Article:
An important point to remember about Bolshevism is that it was not an ideology, but a method. The ideology was Marxism. Adjusted to circumstance and extended as Leninism, it was Marxist-Leninism. Bolshevism was about how they pursued the revolution and how they ruled after it. The name itself, which means “majority,” contrasted with the minority “Mensheviks,” the designations arising from an intra-party squabble (within the existing Russian Social Democratic Labor Party) about the basis for membership in the party and the guidance of the revolution.

The Bolsheviks won that fight, as they went on to win many more, and it came to be that if there were those that the Bolsheviks despised and against whom they sought vengeance even more than on the Russian royalty, it was the Mensheviks…and the Socialist Revolutionaries, and the Bundists, and the mere liberals, all of whom in one manner or another had advocated policies of compromise with each other in pursuit of reform or revolution and extension of the February Revolution of 1917.

About many things – matters of ideology and policy – the Bolsheviks were ever changeable (and rationalizing) in the face of events and circumstance: brute material and economic reality, it became fittingly apparent to them, is an unconquerable disputant in historical debate. But about two matters the Bolsheviks were unchanging and immoveable. First, whatever was the party line at any time (no matter what it had been yesterday or would come to be tomorrow) was absolutely and indisputably true. Second, compromise with anyone outside the party who differed with Bolshevik truth was an unforgivable sin. To advocate compromise with anyone who differed was an unforgiveable sin. No characteristic has ever more consistently represented the Bolshevik frame of mind.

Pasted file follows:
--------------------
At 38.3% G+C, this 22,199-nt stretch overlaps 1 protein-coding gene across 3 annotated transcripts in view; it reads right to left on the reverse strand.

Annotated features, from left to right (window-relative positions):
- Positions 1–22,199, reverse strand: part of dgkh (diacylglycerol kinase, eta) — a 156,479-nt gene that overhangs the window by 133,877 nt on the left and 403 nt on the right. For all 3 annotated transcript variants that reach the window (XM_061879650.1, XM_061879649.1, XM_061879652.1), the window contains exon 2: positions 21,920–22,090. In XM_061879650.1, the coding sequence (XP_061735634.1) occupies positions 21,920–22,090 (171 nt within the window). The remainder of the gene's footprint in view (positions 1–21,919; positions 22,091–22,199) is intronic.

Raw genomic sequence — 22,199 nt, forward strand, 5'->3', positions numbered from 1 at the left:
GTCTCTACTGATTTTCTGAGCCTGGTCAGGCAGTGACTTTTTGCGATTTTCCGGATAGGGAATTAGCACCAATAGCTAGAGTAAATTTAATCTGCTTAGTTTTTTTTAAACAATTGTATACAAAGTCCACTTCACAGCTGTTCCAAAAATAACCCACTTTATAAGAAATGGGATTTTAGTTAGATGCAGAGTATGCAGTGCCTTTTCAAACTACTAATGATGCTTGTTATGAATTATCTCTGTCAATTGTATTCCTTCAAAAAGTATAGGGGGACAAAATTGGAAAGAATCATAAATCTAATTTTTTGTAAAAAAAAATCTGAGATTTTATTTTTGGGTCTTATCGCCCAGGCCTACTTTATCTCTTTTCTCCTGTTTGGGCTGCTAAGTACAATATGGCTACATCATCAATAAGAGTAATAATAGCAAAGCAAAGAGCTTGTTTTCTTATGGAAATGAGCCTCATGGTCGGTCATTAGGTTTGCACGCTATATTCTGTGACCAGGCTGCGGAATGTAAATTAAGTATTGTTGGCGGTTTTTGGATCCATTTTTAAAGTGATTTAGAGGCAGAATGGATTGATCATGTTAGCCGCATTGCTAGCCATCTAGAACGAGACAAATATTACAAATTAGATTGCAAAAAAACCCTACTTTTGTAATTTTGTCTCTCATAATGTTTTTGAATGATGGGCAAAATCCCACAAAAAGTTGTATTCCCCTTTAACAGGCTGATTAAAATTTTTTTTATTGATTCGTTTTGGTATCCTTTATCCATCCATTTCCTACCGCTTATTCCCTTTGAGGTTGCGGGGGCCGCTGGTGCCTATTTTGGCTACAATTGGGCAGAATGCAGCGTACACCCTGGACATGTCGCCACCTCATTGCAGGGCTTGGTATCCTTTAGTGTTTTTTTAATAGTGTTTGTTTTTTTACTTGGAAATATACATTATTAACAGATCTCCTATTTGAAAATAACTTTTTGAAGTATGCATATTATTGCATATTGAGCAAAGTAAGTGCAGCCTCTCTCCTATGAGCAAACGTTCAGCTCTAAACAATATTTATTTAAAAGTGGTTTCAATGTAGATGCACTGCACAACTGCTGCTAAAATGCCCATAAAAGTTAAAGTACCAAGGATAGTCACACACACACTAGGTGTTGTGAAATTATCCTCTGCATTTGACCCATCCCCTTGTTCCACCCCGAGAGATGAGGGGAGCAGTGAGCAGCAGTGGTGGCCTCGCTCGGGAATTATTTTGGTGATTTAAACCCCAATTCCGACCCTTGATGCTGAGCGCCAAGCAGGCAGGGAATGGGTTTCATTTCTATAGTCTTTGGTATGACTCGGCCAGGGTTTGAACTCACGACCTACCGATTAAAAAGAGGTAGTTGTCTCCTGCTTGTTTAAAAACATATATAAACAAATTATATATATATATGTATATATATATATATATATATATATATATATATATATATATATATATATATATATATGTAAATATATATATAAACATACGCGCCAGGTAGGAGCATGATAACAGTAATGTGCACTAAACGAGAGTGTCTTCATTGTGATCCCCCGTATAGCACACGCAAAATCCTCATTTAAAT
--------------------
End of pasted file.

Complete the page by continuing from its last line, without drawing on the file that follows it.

Last week, in the midst of my perpetual web surfing – hanging ten and ducking under the curl – I came across an old appearance of Christopher Hitchens on C-Span. This was in the 80s, before he had become a human totem and when he still fancied himself some kind of kind of Trotskyist. Ah, how young he looked, almost as young as I was, and managed to provoke (sacré bleu!) the ire of some listeners, one of whom called in to criticize and insult him. What delicious pleasure the pre-Hitch Hitchens took, with his weak puckish smile, informing his abuser that among all the calumnies she had hurled at him, none, for a Troskyist, was worse than “liberal,” liberals, where he came from, being regarded as “weak compromisers.”

So it is ever thus with the fanatic true believer, who would rather tear down to its studs and foundation the whole edifice then compromise with the compromised in the service of what they perceive to be a falling architecture. The Bolsheviks never sought to reform Russia. They wished to overturn it, to tear it down, to begin again. They wanted revolution. They didn’t care if Russia was defeated in the First World War. They wanted out of the war, the whole imperialist sham fought for the profit of the capitalist and that further enslaved the working class. Let the walls come tumbling down. We’ll tear them down.